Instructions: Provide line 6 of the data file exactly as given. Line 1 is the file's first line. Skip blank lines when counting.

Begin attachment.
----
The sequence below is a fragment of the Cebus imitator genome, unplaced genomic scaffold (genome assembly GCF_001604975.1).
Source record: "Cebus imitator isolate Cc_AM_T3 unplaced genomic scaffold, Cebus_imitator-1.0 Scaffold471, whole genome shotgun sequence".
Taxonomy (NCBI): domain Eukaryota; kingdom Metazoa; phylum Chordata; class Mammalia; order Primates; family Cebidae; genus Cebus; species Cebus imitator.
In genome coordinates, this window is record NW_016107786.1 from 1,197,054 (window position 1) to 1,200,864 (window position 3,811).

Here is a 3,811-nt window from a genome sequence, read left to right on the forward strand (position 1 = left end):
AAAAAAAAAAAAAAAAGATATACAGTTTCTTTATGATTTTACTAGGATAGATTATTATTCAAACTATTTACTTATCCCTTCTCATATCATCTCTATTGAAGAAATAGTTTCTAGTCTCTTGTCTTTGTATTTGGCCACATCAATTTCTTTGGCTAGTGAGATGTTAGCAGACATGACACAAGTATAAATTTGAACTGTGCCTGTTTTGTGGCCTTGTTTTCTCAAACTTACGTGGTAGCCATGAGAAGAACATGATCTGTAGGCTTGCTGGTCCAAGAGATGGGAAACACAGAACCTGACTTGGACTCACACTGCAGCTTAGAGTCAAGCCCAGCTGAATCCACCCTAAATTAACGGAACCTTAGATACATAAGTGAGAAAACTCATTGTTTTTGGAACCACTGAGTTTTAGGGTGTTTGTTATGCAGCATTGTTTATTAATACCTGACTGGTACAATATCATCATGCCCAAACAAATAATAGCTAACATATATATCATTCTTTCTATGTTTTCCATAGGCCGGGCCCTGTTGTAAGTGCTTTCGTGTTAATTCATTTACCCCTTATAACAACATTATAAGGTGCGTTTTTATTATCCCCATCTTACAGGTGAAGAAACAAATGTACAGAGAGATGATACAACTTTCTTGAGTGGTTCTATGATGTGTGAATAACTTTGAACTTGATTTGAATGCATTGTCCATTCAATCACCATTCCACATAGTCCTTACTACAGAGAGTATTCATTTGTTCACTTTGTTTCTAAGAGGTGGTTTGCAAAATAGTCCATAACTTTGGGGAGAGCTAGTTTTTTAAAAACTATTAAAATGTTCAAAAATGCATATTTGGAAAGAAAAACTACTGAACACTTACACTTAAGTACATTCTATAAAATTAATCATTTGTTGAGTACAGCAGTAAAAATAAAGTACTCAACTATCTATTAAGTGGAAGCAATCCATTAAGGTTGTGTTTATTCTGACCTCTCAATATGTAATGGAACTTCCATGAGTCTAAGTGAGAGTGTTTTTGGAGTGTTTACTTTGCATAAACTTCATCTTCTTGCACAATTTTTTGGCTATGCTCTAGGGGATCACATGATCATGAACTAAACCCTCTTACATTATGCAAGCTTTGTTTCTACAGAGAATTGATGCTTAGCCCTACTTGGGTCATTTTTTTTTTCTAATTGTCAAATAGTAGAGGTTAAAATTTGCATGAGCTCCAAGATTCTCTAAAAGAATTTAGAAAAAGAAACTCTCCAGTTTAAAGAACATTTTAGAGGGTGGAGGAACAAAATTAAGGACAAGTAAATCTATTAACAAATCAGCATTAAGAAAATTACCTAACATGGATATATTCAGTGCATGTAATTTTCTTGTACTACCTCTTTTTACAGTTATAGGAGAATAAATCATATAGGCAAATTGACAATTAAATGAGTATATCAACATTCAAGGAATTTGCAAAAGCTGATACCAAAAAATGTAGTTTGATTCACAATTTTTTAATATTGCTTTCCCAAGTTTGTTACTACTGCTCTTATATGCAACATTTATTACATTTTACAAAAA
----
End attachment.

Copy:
AAAAAAAAAAAAAAAAGATATACAGTTTCTTTATGATTTTACTAGGATAGATTATTATTCAAACTATTTACTTATCCCTTCTCATATCATCTCTATTGAAGAAATAGTTTCTAGTCTCTTGTCTTTGTATTTGGCCACATCAATTTCTTTGGCTAGTGAGATGTTAGCAGACATGACACAAGTATAAATTTGAACTGTGCCTGTTTTGTGGCCTTGTTTTCTCAAACTTACGTGGTAGCCATGAGAAGAACATGATCTGTAGGCTTGCTGGTCCAAGAGATGGGAAACACAGAACCTGACTTGGACTCACACTGCAGCTTAGAGTCAAGCCCAGCTGAATCCACCCTAAATTAACGGAACCTTAGATACATAAGTGAGAAAACTCATTGTTTTTGGAACCACTGAGTTTTAGGGTGTTTGTTATGCAGCATTGTTTATTAATACCTGACTGGTACAATATCATCATGCCCAAACAAATAATAGCTAACATATATATCATTCTTTCTATGTTTTCCATAGGCCGGGCCCTGTTGTAAGTGCTTTCGTGTTAATTCATTTACCCCTTATAACAACATTATAAGGTGCGTTTTTATTATCCCCATCTTACAGGTGAAGAAACAAATGTACAGAGAGATGATACAACTTTCTTGAGTGGTTCTATGATGTGTGAATAACTTTGAACTTGATTTGAATGCATTGTCCATTCAATCACCATTCCACATAGTCCTTACTACAGAGAGTATTCATTTGTTCACTTTGTTTCTAAGAGGTGGTTTGCAAAATAGTCCATAACTTTGGGGAGAGCTAGTTTTTTAAAAACTATTAAAATGTTCAAAAATGCATATTTGGAAAGAAAAACTACTGAACACTTACACTTAAGTACATTCTATAAAATTAATCATTTGTTGAGTACAGCAGTAAAAATAAAGTACTCAACTATCTATTAAGTGGAAGCAATCCATTAAGGTTGTGTTTATTCTGACCTCTCAATATGTAATGGAACTTCCATGAGTCTAAGTGAGAGTGTTTTTGGAGTGTTTACTTTGCATAAACTTCATCTTCTTGCACAATTTTTTGGCTATGCTCTAGGGGATCACATGATCATGAACTAAACCCTCTTACATTATGCAAGCTTTGTTTCTACAGAGAATTGATGCTTAGCCCTACTTGGGTCATTTTTTTTTTCTAATTGTCAAATAGTAGAGGTTAAAATTTGCATGAGCTCCAAGATTCTCTAAAAGAATTTAGAAAAAGAAACTCTCCAGTTTAAAGAACATTTTAGAGGGTGGAGGAACAAAATTAAGGACAAGTAAATCTATTAACAAATCAGCATTAAGAAAATTACCTAACATGGATATATTCAGTGCATGTAATTTTCTTGTACTACCTCTTTTTACAGTTATAGGAGAATAAATCATATAGGCAAATTGACAATTAAATGAGTATATCAACATTCAAGGAATTTGCAAAAGCTGATACCAAAAAATGTAGTTTGATTCACAATTTTTTAATATTGCTTTCCCAAGTTTGTTACTACTGCTCTTATATGCAACATTTATTACATTTTACAAAAA